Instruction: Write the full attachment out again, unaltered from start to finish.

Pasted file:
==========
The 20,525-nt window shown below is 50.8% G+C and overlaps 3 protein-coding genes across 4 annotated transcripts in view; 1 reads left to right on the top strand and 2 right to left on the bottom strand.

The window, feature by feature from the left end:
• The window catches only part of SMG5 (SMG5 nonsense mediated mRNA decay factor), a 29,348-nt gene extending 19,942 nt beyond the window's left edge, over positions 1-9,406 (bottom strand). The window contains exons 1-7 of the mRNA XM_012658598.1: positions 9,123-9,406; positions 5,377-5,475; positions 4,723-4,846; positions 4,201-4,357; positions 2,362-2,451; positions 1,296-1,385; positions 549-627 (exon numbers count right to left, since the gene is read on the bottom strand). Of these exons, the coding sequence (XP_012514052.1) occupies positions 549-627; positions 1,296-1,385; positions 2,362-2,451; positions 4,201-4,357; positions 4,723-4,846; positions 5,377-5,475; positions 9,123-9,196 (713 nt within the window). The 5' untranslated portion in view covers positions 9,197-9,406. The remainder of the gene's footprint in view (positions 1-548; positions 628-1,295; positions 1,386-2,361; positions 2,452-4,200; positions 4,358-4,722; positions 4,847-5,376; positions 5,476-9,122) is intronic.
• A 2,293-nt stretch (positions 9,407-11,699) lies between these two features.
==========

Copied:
The 20,525-nt window shown below is 50.8% G+C and overlaps 3 protein-coding genes across 4 annotated transcripts in view; 1 reads left to right on the top strand and 2 right to left on the bottom strand.

The window, feature by feature from the left end:
• The window catches only part of SMG5 (SMG5 nonsense mediated mRNA decay factor), a 29,348-nt gene extending 19,942 nt beyond the window's left edge, over positions 1-9,406 (bottom strand). The window contains exons 1-7 of the mRNA XM_012658598.1: positions 9,123-9,406; positions 5,377-5,475; positions 4,723-4,846; positions 4,201-4,357; positions 2,362-2,451; positions 1,296-1,385; positions 549-627 (exon numbers count right to left, since the gene is read on the bottom strand). Of these exons, the coding sequence (XP_012514052.1) occupies positions 549-627; positions 1,296-1,385; positions 2,362-2,451; positions 4,201-4,357; positions 4,723-4,846; positions 5,377-5,475; positions 9,123-9,196 (713 nt within the window). The 5' untranslated portion in view covers positions 9,197-9,406. The remainder of the gene's footprint in view (positions 1-548; positions 628-1,295; positions 1,386-2,361; positions 2,452-4,200; positions 4,358-4,722; positions 4,847-5,376; positions 5,476-9,122) is intronic.
• A 2,293-nt stretch (positions 9,407-11,699) lies between these two features.